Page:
In western Madagascar, scientists surveying the area’s flora and fauna found a new bird: a forest-dwelling rail. Its size, plumage, and genetics differentiate it from its eastern cousin, making it unique to the Beanka Forest, an isolated and largely intact part of the country’s remaining western dry forests.
“This bird they’ve known about for decades, but no one has been able to go find it and get a specimen of it. It’s not a common thing at all, and it’s really hard to find,” said researcher Nick Block, a graduate student at the University of Chicago who is based at the city’s Field Museum.
Block, who worked on the molecular genetics for the study, partnered with scientists from the University of Antananarivo and Association Vahatra. The team surveyed the forest’s 34,500 acres in 2009, finding several new species. They chose to name the rail Mentocrex beankaensis for the area where it lives. They published their findings in a recent issue of the scientific journal Zootaxa. To conservationists, the study illustrates why the ecosystem is so valuable.
Only three percent of Madagascar’s western dry forests still cover the land, according to the World Wildlife Fund. The Benka Forest sits on exposed limestone formations with sharp peaks, where biologists have recently discovered a number of new plants and animals. The reason may be that the land is protected by the Association Biodiversity Conservation Madagascar, with funding from Bioculture (Maritius), Ltd., a company that restores the forest and began programs for the socio-economic development of nearby communities in 2007.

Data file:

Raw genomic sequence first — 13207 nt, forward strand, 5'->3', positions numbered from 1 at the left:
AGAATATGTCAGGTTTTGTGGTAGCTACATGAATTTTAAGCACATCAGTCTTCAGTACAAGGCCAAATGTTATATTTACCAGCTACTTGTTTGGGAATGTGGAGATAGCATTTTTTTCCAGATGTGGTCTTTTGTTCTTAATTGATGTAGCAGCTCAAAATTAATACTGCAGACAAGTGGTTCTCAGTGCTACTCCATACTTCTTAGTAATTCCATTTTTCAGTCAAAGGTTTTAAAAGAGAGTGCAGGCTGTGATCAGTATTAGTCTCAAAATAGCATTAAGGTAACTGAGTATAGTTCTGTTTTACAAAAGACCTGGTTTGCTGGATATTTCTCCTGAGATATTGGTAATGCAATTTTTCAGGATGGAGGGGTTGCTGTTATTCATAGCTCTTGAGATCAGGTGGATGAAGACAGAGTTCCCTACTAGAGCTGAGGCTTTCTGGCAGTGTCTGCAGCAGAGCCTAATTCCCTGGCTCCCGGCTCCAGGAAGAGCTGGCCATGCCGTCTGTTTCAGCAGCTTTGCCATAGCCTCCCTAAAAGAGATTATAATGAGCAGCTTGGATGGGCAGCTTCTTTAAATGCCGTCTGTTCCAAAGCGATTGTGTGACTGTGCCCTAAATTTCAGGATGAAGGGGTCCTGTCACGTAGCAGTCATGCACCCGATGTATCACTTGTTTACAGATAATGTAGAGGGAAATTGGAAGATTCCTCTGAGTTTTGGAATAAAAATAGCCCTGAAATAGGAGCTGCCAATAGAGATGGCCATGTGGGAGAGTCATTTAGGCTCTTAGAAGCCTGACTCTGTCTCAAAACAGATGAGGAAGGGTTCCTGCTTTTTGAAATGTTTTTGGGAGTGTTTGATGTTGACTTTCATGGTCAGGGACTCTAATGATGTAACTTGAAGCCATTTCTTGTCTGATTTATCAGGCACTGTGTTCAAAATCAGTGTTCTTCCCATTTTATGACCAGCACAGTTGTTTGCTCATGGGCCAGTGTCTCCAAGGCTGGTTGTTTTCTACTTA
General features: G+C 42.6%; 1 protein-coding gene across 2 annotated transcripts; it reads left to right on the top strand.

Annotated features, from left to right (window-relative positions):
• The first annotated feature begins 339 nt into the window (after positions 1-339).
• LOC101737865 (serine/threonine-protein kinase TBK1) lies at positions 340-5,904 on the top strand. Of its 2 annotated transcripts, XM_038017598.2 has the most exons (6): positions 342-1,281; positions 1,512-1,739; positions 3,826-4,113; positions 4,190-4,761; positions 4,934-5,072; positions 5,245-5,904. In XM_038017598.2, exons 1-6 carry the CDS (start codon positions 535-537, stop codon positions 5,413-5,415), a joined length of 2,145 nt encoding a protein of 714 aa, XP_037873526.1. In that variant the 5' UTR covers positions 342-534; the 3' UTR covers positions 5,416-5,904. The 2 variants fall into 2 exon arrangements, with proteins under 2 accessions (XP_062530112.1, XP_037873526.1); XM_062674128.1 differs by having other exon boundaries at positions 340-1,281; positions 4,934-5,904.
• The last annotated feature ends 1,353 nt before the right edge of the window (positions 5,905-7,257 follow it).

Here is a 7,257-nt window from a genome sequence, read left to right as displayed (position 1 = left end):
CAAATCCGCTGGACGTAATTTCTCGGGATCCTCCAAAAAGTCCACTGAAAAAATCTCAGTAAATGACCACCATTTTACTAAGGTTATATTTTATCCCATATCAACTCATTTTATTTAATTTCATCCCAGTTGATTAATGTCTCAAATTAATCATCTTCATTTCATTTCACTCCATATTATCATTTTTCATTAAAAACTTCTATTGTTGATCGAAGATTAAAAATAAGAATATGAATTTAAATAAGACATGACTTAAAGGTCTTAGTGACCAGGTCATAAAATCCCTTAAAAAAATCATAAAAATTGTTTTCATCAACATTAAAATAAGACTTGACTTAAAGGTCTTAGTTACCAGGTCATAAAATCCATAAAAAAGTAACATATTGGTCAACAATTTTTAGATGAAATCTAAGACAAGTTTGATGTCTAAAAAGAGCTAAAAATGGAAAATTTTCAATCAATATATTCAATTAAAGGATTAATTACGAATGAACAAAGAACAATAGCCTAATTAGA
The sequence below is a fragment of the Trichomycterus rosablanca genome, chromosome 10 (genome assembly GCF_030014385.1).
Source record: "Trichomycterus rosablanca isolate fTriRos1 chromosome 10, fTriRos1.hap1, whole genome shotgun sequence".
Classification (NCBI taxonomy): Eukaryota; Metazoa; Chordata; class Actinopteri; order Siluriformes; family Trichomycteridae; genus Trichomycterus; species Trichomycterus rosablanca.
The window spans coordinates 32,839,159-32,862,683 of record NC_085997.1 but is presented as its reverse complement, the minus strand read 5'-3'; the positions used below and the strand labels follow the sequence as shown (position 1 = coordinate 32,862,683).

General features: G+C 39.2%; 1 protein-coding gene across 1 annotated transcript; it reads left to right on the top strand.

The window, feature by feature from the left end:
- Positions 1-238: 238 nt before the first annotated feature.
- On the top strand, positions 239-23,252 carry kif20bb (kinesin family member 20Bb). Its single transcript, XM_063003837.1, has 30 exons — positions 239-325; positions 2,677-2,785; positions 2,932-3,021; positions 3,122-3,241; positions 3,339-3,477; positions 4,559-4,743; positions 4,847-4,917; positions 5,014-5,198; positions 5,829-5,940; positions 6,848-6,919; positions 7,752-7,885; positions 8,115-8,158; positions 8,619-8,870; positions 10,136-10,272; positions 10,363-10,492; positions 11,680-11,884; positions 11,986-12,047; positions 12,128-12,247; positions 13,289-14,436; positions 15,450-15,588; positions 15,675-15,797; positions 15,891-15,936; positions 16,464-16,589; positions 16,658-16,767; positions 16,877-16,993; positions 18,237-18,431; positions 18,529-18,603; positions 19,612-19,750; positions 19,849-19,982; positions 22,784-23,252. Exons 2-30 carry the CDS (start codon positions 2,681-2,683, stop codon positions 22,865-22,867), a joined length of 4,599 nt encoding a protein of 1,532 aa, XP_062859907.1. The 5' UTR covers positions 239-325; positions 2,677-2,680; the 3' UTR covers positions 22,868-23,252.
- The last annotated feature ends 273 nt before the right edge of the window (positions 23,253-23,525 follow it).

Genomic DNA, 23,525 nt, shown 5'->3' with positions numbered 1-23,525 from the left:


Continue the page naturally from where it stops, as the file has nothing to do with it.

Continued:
"Even after many decades of research, nature is always full of surprises, even for organisms such as birds that have been intensively studied,” said Marie Jeanne Raherilalao, a professor at the University of Antananarivo and Association Vahatra, who is part of the team. “This underlies the importance of field research and biotic inventories."